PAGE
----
Chicago quartet Ganser probe the futility of striving for self-growth during these chaotic times for dark comedy and jagged sounds on their potent new album Just Look at That Sky (co-produced with Electrelane’s Mia Clarke) out July 31 on Felte Records.
Opening track “Lucky” announces an explosive energy that evokes the Midwest noise-rock legacy of bands like Jesus Lizard and Shellac, while embracing a more colorful palette of post-punk and art rock influences. Nadia Garofalo (keyboards/vocals)and Alicia Gaines (bass/vocals), a self-described two-headed monster who share lead vocal duties, can bring both a recalcitrant cool worthy of Kim Gordon and a booming sneer that recalls Poly Styrene; the discordant interplay of Charlie Landsman’s guitar and Brian Cundiff’s drums on standouts “Self Service” and “Bad Form” build to blistering climaxes that wouldn’t feel out of place on Red Medicine-era Fugazi.
The lyrics of manic explorations, worry and dread mark this record, and the epic messiness of daily life in our damaged times attacked with sardonic specificity as often as generalized doom. These songs chart inner monologues of emphatic confusion, emotions already deeply felt further ratcheted up by the anxiety of always having too much information about other people, and always being just one tweet away from knowing what everyone really thinks about us. Culminating in the closing track “Bags for Life,” which imagines how online discourse might tackle a front-row seat for the end of the world.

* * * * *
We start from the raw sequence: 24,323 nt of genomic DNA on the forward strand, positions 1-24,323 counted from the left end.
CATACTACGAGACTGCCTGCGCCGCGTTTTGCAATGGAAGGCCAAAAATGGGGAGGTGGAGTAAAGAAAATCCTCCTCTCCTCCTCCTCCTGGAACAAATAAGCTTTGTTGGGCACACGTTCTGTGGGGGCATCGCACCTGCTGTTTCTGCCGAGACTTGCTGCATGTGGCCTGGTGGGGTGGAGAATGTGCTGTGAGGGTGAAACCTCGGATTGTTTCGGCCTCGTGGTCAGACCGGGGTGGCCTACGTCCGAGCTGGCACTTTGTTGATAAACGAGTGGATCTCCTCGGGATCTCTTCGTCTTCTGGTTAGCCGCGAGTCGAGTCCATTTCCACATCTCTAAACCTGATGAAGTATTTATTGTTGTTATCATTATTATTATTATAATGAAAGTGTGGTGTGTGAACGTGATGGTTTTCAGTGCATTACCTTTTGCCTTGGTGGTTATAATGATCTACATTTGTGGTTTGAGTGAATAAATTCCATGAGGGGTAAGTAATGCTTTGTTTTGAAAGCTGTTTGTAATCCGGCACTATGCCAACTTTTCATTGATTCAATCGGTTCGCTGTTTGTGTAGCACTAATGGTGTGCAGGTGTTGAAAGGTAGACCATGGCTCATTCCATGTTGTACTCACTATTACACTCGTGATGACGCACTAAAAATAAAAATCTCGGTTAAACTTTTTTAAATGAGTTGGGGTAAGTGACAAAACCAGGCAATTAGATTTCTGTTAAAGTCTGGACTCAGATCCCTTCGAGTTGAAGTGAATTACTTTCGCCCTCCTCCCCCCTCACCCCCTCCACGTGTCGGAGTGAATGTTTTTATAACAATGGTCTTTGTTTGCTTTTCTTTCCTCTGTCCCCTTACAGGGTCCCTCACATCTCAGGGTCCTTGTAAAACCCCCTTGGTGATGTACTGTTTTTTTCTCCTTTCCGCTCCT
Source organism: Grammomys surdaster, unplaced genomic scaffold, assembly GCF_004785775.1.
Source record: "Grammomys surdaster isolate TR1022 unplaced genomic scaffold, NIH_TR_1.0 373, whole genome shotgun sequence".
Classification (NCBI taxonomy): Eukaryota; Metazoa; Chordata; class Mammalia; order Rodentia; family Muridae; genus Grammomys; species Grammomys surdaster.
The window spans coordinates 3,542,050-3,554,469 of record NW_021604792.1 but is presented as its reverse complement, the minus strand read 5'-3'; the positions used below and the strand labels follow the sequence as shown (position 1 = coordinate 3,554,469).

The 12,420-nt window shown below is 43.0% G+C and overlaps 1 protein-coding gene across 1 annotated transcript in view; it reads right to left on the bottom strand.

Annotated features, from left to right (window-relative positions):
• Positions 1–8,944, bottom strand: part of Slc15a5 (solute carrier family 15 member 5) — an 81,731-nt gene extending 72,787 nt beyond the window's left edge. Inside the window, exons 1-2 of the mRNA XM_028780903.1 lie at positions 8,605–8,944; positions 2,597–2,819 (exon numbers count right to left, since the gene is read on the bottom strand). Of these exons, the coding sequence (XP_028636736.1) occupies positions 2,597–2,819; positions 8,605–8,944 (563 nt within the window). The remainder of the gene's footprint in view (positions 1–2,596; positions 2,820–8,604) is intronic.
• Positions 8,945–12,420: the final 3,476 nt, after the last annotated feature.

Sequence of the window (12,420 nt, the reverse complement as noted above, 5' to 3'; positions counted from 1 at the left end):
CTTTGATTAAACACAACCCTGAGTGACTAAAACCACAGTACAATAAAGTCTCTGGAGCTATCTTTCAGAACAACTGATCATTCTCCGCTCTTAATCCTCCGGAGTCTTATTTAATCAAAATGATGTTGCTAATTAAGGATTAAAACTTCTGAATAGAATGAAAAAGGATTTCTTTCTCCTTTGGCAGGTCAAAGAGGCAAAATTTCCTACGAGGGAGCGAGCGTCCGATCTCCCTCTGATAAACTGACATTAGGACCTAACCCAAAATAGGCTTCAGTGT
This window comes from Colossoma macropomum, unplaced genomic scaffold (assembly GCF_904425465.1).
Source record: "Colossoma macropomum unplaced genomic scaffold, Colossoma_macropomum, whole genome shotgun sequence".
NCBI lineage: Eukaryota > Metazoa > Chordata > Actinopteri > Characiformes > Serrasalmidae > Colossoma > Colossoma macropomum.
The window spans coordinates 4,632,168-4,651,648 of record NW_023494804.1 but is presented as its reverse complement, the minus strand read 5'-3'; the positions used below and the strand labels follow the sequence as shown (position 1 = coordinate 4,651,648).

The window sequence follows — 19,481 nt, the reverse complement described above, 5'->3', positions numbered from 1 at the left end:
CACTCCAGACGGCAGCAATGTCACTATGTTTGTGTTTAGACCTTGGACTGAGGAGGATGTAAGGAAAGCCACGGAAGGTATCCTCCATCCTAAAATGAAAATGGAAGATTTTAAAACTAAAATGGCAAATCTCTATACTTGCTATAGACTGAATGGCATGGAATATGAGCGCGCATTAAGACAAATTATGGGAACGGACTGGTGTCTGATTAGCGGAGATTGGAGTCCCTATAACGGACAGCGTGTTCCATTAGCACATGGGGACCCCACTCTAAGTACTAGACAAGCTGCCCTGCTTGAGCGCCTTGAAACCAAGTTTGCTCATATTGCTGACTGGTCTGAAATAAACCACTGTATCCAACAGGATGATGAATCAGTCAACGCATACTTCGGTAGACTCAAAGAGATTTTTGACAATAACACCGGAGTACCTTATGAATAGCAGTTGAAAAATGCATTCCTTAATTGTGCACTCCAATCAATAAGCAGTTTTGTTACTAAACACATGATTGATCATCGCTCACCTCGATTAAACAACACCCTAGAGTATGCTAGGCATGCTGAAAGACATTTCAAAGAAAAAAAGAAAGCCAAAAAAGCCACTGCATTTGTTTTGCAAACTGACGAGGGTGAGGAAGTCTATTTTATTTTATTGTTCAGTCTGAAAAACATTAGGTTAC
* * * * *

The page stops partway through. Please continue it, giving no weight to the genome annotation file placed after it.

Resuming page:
Equal parts Space Odyssey and Ghost World, Ganser released their debut LP Odd Talk in 2018 to favorable coverage from The New York Times, Billboard, and Stereogum. Building on their dissociative disorder namesake, the album’s tone vacillated between frenzied and contemplative, probing on questions of communication, intimacy, and avoidance.
Having shared stages with the likes of Daughters, Oh Sees, Viagra Boys as well as Modern English, Ganser is a band that refuses to be pinned down, four individuals of diverse backgrounds functioning as a collective consciousness.
Co-produced with Electrelane’s Mia Clarke and engineer Brian Fox, Just Look At That Sky is an assured, fully realized triumph of a record from an art-punk band that’s figured out how to focus on making great art, even if everything else around them falls apart.